SELECT tbl_CostCenters.LineOfBusiness1, tbl_Products.ProductNum, tbl_CostCenters.LineOfBusiness2, tbl_CostCenters.CostCenter, tbl_CostCenters.CenterName, tbl_Sales.SaleDate, tbl_Products.ProductCategory, tbl_Products.ProductName, tbl_Sales.Quantity, tbl_Sales.TotalCost FROM tbl_Products INNER JOIN (tbl_CostCenters INNER JOIN tbl_Sales ON tbl_CostCenters.CostCenter = tbl_Sales.CostCenter) ON tbl_Products.ProductNum = tbl_Sales.ProductNum;

Example 8-6. qry_ReportStep1
 PARAMETERS StoreType Text ( 255 ); SELECT qry_BaseQuery_ReportFormat.LineOfBusiness2, qry_BaseQuery_ReportFormat.ProductNum, Sum(qry_BaseQuery_ReportFormat.Quantity) AS SumOfQuantity, Sum(qry_BaseQuery_ReportFormat.TotalCost) AS SumOfTotalCost FROM qry_BaseQuery_ReportFormat GROUP BY qry_BaseQuery_ReportFormat.LineOfBusiness2, qry_BaseQuery_ReportFormat.ProductNum HAVING (((qry_BaseQuery_ReportFormat.LineOfBusiness2)=[StoreType]));

Example 8-7. qry_ReportStep2
 SELECT tbl_ReportFormat.LineNumber, tbl_ReportFormat.Print_Description, tbl_ReportFormat.Excel_R1C1_Formula, tbl_ReportFormat.Excel_Number_Format, tbl_ReportFormat.Font_Bold, tbl_Border.Excel_Border_Constant_Value, tbl_LineTypes.Excel_Line_Constant_Value, tbl_ReportFormat.Font_Size, Sum(qry_ReportStep1.SumOfQuantity) AS Quantity, Sum(qry_ReportStep1.SumOfTotalCost) AS Sales FROM ((tbl_ReportFormat LEFT JOIN qry_ReportStep1 ON tbl_ReportFormat.Link_Field = qry_ReportStep1.ProductNum) LEFT JOIN tbl_Border ON tbl_ReportFormat.Border_Location = tbl_Border.Description) LEFT JOIN tbl_LineTypes ON tbl_ReportFormat.Border_Style = tbl_LineTypes.Description GROUP BY tbl_ReportFormat.LineNumber, tbl_ReportFormat.Print_Description, tbl_ReportFormat.Excel_R1C1_Formula, tbl_ReportFormat.Excel_Number_Format, tbl_ReportFormat.Font_Bold, tbl_Border.Excel_Border_Constant_Value, tbl_LineTypes.Excel_Line_Constant_Value, tbl_ReportFormat.Font_Size ORDER BY tbl_ReportFormat.LineNumber;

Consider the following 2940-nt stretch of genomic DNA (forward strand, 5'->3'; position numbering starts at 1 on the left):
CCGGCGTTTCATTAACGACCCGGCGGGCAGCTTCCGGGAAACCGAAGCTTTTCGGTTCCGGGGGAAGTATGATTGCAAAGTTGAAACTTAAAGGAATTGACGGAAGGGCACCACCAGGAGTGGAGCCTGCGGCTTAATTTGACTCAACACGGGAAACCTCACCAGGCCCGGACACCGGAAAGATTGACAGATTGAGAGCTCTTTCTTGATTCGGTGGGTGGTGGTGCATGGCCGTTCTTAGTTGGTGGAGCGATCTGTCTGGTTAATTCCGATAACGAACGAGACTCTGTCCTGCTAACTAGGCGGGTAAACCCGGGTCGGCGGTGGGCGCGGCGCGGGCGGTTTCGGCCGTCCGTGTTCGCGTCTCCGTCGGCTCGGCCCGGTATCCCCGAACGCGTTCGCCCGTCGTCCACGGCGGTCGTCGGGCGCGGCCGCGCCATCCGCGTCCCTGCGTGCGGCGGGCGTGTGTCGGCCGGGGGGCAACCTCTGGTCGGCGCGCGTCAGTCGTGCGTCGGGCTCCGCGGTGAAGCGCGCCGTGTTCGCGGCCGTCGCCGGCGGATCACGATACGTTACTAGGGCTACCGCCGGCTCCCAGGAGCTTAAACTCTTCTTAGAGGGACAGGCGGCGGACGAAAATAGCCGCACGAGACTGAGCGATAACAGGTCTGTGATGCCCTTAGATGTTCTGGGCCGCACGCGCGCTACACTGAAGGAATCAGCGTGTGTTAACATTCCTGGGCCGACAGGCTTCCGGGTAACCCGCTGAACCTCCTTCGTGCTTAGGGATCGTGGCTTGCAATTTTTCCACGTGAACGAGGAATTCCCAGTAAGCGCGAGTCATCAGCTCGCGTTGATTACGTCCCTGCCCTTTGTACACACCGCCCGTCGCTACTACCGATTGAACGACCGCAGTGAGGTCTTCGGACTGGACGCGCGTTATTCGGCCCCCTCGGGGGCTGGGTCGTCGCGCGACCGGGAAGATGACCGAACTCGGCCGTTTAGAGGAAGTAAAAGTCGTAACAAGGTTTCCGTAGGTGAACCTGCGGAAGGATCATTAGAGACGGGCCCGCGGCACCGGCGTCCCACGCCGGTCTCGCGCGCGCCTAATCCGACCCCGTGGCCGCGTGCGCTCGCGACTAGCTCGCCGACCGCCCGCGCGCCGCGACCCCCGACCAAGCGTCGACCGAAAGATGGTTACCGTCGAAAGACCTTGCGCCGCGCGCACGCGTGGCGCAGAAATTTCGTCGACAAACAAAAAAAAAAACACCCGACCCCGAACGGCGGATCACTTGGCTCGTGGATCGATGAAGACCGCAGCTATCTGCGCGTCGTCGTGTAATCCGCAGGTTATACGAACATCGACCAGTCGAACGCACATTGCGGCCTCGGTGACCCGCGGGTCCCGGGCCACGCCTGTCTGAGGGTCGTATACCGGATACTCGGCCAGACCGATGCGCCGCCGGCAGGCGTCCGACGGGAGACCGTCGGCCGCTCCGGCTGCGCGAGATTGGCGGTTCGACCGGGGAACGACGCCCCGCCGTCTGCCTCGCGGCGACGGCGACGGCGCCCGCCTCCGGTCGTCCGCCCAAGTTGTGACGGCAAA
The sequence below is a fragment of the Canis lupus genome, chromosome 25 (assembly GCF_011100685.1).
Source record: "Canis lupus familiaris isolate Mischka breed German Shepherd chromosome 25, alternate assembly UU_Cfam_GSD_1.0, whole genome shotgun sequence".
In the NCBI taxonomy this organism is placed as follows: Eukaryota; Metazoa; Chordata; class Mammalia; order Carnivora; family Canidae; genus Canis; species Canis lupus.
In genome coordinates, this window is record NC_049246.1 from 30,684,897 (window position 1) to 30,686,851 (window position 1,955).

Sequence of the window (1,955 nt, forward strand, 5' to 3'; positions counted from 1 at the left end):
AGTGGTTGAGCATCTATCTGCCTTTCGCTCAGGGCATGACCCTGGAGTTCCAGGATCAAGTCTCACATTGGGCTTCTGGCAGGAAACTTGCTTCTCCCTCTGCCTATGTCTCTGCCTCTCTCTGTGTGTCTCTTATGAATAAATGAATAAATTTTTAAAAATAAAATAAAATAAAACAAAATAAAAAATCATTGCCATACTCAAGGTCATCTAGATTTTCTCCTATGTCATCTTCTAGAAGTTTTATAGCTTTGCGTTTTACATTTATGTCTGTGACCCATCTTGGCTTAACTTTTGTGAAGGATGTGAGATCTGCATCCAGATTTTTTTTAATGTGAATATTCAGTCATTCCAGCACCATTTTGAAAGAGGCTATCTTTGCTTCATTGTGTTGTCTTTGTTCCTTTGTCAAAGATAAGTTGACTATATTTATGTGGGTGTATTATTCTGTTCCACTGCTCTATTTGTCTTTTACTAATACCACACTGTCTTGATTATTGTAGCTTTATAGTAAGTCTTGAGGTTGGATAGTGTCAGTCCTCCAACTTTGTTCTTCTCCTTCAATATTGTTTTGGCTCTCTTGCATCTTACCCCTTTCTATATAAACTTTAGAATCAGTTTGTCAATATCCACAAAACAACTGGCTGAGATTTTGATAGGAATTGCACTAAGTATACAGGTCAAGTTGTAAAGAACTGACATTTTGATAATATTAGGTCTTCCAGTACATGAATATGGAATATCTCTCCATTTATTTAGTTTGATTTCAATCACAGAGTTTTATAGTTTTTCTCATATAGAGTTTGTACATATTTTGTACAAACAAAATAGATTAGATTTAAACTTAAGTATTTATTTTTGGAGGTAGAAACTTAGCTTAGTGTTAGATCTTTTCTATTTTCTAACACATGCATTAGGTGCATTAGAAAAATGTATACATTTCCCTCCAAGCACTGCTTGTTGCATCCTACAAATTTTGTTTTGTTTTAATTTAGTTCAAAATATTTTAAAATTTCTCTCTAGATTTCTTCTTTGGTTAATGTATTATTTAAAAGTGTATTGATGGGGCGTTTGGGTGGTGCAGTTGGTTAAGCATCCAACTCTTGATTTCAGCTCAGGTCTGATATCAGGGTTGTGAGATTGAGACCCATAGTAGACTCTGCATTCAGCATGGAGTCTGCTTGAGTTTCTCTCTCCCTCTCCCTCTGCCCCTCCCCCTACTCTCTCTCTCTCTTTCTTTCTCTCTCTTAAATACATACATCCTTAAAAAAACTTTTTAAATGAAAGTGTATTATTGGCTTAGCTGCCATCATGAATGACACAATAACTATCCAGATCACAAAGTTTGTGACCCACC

With the queries, we are ready to write the code in Access VBA to automate Excel. In this example, I have a variable for the type of store, and I fill in a value; you could easily run multiple types by using a recordset, as we did in the earlier examples. For simplicity, run only one, shown in Example 8-8.

Example 8-8. Building a report in Excel using a report format table